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After VP debate, Trump and Biden disagree over future face-offs

A day after Vice President Mike Pence and Sen. Kamala Harris faced off in their only debate, the schedule for the remaining presidential debates was thrown into disarray. In light of President Trump’s COVID-19 infection, the Commission on Presidential Debates converted the second event to virtual format, which displeased Trump. Judy Woodruff talks to Lisa Desjardins and Yamiche Alcindor.

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  • Judy Woodruff:

    For more on the debate and the state of the campaign, I'm joined by our own Lisa Desjardins and Yamiche Alcindor.

    So, hello to both of you.

    And, Lisa, to you first.

    As we can tell from what we just listened to, this was a more policy-oriented debate than what we saw last week between the president and Joe Biden.

    So, what are some of the main policy contrasts that emerged last night?

  • Lisa Desjardins:

    Let's look at two, Judy.

    First, on climate change, you had Senator Harris saying it's an existential, threat and significant action is needed now. On the other hand, you had Vice President Pence just offering a question, which is, what is the cause and what do we do about it, not definitively giving his opinion on it.

    The other issue, Judy, is the economy. Vice President Pence put out there that Democrats, in his opinion, are willing to shut down the economy far too easily, overuse the muscles of government.

    Senator Harris posed a different problem. She said that, when you look at the Trump administration, it favors the rich too much.

  • Judy Woodruff:

    So, Yamiche, we did see Vice President Pence defending the president, the administration's response to the coronavirus.

    What, of all he said about that, stood out to you?

  • Yamiche Alcindor:

    Well, what stood out the most is that, even though Mike Pence, Vice President Pence, is smoother and less brash than the president, not as combative, he was still sticking very closely to the Trump administration talking points.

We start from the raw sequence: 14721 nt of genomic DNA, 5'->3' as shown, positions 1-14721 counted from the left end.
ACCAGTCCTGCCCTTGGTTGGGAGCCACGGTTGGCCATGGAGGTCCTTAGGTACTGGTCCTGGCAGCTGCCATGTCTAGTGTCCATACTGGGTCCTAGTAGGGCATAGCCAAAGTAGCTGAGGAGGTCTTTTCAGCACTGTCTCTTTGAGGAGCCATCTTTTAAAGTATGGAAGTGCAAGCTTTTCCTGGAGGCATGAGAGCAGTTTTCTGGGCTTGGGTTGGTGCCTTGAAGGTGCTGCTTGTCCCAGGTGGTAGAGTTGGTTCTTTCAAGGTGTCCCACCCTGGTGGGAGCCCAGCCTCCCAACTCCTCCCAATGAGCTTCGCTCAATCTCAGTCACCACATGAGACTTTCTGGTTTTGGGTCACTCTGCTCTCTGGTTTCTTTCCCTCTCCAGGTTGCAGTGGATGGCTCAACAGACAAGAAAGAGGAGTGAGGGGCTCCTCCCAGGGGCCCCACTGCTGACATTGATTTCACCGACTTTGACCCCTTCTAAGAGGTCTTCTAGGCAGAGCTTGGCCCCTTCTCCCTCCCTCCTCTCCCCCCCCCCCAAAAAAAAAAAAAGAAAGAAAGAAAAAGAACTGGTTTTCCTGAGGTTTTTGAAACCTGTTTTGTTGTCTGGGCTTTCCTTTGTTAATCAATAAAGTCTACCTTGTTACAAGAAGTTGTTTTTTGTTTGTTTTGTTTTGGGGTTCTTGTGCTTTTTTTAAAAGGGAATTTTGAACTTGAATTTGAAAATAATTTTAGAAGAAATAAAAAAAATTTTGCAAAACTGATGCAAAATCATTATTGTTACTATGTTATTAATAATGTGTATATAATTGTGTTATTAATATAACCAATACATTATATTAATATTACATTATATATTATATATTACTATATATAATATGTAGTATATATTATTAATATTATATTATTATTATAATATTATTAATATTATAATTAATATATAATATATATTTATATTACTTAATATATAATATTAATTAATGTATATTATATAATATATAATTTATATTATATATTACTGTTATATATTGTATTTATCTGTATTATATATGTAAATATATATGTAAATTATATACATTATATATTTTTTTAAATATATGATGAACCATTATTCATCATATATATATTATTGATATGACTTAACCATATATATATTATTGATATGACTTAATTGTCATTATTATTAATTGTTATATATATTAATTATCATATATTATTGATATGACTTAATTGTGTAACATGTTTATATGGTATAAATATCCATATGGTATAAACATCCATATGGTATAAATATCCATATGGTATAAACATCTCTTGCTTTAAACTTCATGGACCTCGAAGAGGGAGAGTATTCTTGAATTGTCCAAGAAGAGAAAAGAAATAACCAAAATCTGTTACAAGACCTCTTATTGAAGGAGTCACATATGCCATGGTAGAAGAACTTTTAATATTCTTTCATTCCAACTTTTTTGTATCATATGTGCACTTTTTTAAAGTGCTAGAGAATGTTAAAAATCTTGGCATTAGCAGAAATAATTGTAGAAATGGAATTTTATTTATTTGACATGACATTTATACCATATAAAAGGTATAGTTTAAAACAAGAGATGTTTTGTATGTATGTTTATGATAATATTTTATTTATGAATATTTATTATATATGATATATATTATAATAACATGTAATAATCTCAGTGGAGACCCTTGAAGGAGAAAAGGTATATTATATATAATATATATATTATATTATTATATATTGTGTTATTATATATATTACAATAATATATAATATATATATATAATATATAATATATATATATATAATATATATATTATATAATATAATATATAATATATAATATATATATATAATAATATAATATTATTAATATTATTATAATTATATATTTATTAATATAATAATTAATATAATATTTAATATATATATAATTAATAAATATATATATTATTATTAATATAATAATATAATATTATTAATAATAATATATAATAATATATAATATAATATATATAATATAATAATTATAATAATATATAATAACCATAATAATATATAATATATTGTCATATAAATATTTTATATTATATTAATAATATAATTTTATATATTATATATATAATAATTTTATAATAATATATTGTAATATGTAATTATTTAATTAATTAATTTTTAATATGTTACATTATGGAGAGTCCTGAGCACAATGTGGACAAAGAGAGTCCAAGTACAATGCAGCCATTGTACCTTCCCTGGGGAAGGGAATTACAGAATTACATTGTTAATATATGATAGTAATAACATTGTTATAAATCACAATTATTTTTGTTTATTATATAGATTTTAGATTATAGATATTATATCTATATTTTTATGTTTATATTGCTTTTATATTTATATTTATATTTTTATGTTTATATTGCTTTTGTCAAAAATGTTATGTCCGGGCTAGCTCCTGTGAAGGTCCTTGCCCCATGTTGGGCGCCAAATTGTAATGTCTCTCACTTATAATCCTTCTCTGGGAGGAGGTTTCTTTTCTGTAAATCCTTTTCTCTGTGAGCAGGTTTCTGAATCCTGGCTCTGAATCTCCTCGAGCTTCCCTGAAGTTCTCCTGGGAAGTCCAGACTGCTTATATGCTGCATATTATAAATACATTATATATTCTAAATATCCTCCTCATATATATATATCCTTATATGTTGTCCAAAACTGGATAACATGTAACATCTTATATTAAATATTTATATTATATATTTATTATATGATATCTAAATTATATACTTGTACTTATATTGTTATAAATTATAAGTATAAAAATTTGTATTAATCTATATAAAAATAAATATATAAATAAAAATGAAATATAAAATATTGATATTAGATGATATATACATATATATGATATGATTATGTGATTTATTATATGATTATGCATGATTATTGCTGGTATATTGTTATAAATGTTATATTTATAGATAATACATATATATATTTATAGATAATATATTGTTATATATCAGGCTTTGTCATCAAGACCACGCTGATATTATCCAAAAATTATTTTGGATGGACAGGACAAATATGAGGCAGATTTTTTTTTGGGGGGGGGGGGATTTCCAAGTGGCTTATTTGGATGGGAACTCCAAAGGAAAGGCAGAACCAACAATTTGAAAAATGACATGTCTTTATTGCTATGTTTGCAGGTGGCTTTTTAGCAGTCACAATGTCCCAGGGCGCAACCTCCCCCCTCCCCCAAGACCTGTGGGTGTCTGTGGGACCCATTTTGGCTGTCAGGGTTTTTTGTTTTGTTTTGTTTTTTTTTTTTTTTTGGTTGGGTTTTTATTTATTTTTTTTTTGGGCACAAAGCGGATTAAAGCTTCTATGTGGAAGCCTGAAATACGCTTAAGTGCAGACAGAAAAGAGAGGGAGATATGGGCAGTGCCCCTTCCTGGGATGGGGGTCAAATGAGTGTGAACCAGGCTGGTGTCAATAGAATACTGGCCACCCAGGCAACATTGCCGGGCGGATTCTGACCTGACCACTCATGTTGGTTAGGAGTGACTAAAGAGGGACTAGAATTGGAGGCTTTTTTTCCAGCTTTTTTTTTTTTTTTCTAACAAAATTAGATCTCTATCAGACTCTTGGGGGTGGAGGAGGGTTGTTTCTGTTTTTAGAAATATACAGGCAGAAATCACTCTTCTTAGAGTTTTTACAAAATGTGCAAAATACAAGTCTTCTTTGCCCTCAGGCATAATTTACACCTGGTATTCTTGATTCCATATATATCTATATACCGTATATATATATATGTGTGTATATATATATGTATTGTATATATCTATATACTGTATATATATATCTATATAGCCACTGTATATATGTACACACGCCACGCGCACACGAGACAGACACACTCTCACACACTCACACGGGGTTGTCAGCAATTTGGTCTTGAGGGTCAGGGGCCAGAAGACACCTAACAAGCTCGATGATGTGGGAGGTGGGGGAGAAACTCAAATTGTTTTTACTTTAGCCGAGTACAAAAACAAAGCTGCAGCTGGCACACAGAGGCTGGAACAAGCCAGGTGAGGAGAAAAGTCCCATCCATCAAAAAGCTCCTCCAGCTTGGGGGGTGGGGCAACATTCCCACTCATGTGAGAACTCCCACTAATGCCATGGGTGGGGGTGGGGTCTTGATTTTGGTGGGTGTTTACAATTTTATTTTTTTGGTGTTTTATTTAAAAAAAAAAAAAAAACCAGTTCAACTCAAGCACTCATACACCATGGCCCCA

He said over and over again that they had saved millions of lives, hundreds of thousands of Americans, because he believes that they did the best that they possibly could, banning travel from China for most people.

    He also talked about the fact that he believes that they were straight with the American people, that they have been honest with the American people, when, in fact, President Trump, of course, has said that he downplayed the virus as to not cause panic. But Mike Pence didn't acknowledge that.

    In fact, he actually said at one point there wasn't a White House pandemic office that was dissolved, when we know, in fact, that that also actually happened under the Trump administration.

    Then, turning to the issue of racial justice, he conflated Black Lives Matter with rioting and looting in the streets, something the president does over and over again. The question became, did Breonna Taylor's family get justice?

    He said: I trust the just system, even though my heart breaks.

    Senator Harris said: Actually, no, they did not. We should get more justice for them.

    Another thing was, Pence did not answer a lot of questions, including, do the American people have a right to know what President Trump's health is like? Also, where's the Trump administration health care plan? And will you commit to a peaceful transfer of power?

    With those questions not answered, President Trump today is eager to get back on the campaign trail. He's saying that, at some point, he's going to hold a virtual rally. We're telling — we're being told that that's going to be tomorrow with Rush Limbaugh. He's, of course, the conservative radio host.

    So there's lots going on, and President Trump is anxious to have his voice be heard.

  • Judy Woodruff:

    And just quickly, Lisa, now that the president has pulled out of next week's debate, what are you looking for from the Biden camp in terms of their campaigning in coming days?

  • Lisa Desjardins:

    Well, we can talk about today.

    Really, we're seeing some of the first even close to traditional campaign and yet for the Biden/Harris campaign.

    Both Biden and Harris are in Arizona right now, their first appearance together since the convention. They first met with tribal leaders there in Arizona, now on their way or at a union hall, and also unveiling a campaign bus.

    So, we're getting back to some traditional imagery. But one thing. Biden was asked about his opinion on whether to expand the Supreme Court. He told reporters he would not answer that question until after the Election Day.

    Speaking with his campaign, they told me that is because he doesn't want to presume that he will win. He thinks that issue is a distraction.

    However, of course, there is some criticism for Mr. Biden for not declaring what he thinks about that issue.

  • Judy Woodruff:

    All right, Lisa Desjardins, Yamiche Alcindor, we thank you both.

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